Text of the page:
The five-year expiration on the arms embargo was part of the 2015 Joint Comprehensive Plan of Action (JCPOA). The Trump administration withdrew from that deal in May 2018 to launch an ongoing “maximum pressure campaign” against Tehran that has led to increased regional tensions and strained relations with European allies who remain in the agreement.

Now, Pompeo is asserting that the US can still participate in decisions about the embargo as well as the deal and use a provision of the pact to “snapback” sanctions on Iran if the arms embargo ends.

‘Either you’re in or either you’re out’

The US position has caused eyebrows to be raised. Peter Stano, the European Commission spokesperson for Foreign Affairs and Security Policy, pointed out that the “US has not participated in any meetings or activities within the framework of the JCPOA ” since withdrawing in May 2018, but said in a statement to CNN that they “do not comment on reports of possible positions the US, or other UN members might take, regarding the JCPOA.”

A European source said the sunsetting arms embargo is a concern, given regional tensions, but stressed that countries still in the agreement cannot support the US proposal because the arms embargo’s expiration is a formal and legal part of the treaty.

“You won’t see the E3 signing up for that because the arms embargo end is a legitimate part of the JCPOA,” this source said.

An Iranian official told CNN that “any US claim of being a participant in the JCPOA is basically rejected by the international community. Even every freshman student of international law or relations do not subscribe to the alleged US position.”

Putin leverages coronavirus chaos to make a direct play to Trump

Other parties to the treaty, including Russia and China, did not respond to requests for comment, but many diplomats shared their disapproval on the condition of anonymity.

“The US pulled out of the JCPOA,” one European diplomat said. “Either you’re in or either you’re out. You cannot cherry pick. … Either you implement it or not.”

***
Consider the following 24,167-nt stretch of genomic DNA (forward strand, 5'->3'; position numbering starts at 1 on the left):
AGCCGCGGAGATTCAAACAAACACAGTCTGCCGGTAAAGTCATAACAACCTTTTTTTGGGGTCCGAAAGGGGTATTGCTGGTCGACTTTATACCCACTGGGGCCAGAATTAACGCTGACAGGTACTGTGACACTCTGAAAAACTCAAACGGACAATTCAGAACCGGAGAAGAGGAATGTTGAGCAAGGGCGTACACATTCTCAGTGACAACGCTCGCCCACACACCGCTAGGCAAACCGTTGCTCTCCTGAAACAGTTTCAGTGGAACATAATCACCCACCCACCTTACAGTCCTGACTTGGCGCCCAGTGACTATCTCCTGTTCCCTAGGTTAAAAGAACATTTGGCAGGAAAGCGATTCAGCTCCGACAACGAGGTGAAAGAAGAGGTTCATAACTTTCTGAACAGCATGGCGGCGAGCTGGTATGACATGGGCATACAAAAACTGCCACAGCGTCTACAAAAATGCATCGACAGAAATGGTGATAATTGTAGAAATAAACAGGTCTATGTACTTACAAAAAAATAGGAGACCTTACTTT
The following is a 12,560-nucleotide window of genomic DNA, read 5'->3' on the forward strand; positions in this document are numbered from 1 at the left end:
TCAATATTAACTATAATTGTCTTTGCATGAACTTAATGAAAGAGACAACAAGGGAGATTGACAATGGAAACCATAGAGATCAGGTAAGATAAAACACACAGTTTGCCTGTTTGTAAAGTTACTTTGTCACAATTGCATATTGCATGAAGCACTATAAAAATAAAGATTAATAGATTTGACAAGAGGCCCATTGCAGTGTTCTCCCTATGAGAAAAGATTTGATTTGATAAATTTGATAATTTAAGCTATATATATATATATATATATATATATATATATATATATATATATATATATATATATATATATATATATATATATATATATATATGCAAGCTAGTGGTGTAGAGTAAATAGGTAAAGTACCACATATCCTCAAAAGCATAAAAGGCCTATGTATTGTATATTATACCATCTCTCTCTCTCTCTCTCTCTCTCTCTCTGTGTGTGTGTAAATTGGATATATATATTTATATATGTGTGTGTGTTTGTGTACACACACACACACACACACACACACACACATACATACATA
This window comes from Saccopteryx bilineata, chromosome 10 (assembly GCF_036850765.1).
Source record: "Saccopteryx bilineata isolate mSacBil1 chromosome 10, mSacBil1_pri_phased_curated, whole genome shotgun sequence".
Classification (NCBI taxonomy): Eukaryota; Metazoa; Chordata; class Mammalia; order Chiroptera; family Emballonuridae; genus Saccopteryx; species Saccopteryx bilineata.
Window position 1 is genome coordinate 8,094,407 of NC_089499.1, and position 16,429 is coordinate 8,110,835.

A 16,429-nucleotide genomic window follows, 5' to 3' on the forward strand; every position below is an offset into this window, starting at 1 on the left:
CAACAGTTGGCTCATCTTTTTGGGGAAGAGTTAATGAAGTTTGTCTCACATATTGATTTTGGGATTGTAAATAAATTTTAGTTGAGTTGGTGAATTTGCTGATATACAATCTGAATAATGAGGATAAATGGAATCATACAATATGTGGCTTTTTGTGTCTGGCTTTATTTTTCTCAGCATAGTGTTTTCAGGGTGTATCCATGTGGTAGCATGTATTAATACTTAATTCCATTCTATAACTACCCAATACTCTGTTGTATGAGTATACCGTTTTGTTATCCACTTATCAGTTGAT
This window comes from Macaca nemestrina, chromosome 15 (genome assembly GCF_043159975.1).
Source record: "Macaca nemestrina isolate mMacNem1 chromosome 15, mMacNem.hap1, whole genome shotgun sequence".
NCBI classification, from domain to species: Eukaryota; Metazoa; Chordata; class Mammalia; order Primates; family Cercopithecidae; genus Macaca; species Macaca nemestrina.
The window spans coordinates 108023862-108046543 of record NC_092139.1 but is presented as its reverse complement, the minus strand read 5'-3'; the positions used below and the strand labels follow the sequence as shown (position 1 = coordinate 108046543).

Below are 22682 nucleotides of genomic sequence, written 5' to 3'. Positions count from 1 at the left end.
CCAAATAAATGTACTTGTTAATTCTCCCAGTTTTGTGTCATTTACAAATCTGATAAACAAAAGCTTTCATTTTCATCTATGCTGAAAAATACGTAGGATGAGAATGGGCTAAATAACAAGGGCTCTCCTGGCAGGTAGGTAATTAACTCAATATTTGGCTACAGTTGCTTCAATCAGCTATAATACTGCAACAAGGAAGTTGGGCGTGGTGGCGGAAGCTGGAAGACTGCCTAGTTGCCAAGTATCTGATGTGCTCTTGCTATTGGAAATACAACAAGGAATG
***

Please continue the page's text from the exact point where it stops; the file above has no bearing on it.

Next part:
A source familiar with administration discussions on Iran said State Department lawyers have prepared a legal argument that the language in the Iran nuclear deal and UN Security Council Resolution 2231, which enshrined the pact, leave room for the US to argue “that they still are a party even though they’ve withdrawn.”

That interpretation allows the US to say that if the arms embargo isn’t extended, Washington can still use a provision of the nuclear deal that allows for sanctions to be snapped back.

The European diplomat dismissed the idea that the US could actually make this plan work, noting that “you will always find a lawyer that tells you what you want to hear.”

‘Unambiguous’

On Wednesday, Pompeo insisted that the UN Security Council Resolution 2231 was “unambiguous” about the US right to participate.

“UN Security Council Resolution 2231 is unambiguous where the United States is a participant in the UN Security, it’s just there in language, there is nothing magic about this. There is no fancy — someone suggested this is fancy lawyering. It’s just reading,” Pompeo said. “We are going to make sure that come October of this year, the Iranians aren’t able to buy conventional weapons.”

In December, President Donald Trump’s special envoy for Iran, Brian Hook, showed a draft UN Security Council resolution on the arms embargo to a few countries and it has been shared since with a few more.

The first European source noted that conversations with Pompeo and Hook are “still in the brainstorming space” with a focus on making sure “the Iranian proliferation of arms is managed.”

“Come October, it’s not a free for all for Iran,” said this European source, pointing out that Tehran will still be under other arms embargoes, including a comprehensive European Union arms embargo that lasts until October 2023 and a UN measure on missile technology that also lasts until 2023.

The source familiar said that Pompeo has been hoping the UK would take the lead in bringing a resolution to the UN “at the appropriate time,” given that Prime Minister Boris Johnson has taken a firmer line on Iran. If they can’t get the UK to act, the Trump administration will do it on its own and “there will be a huge fight at the UNSC,” they said.

‘A policy based on coercion only will not make it’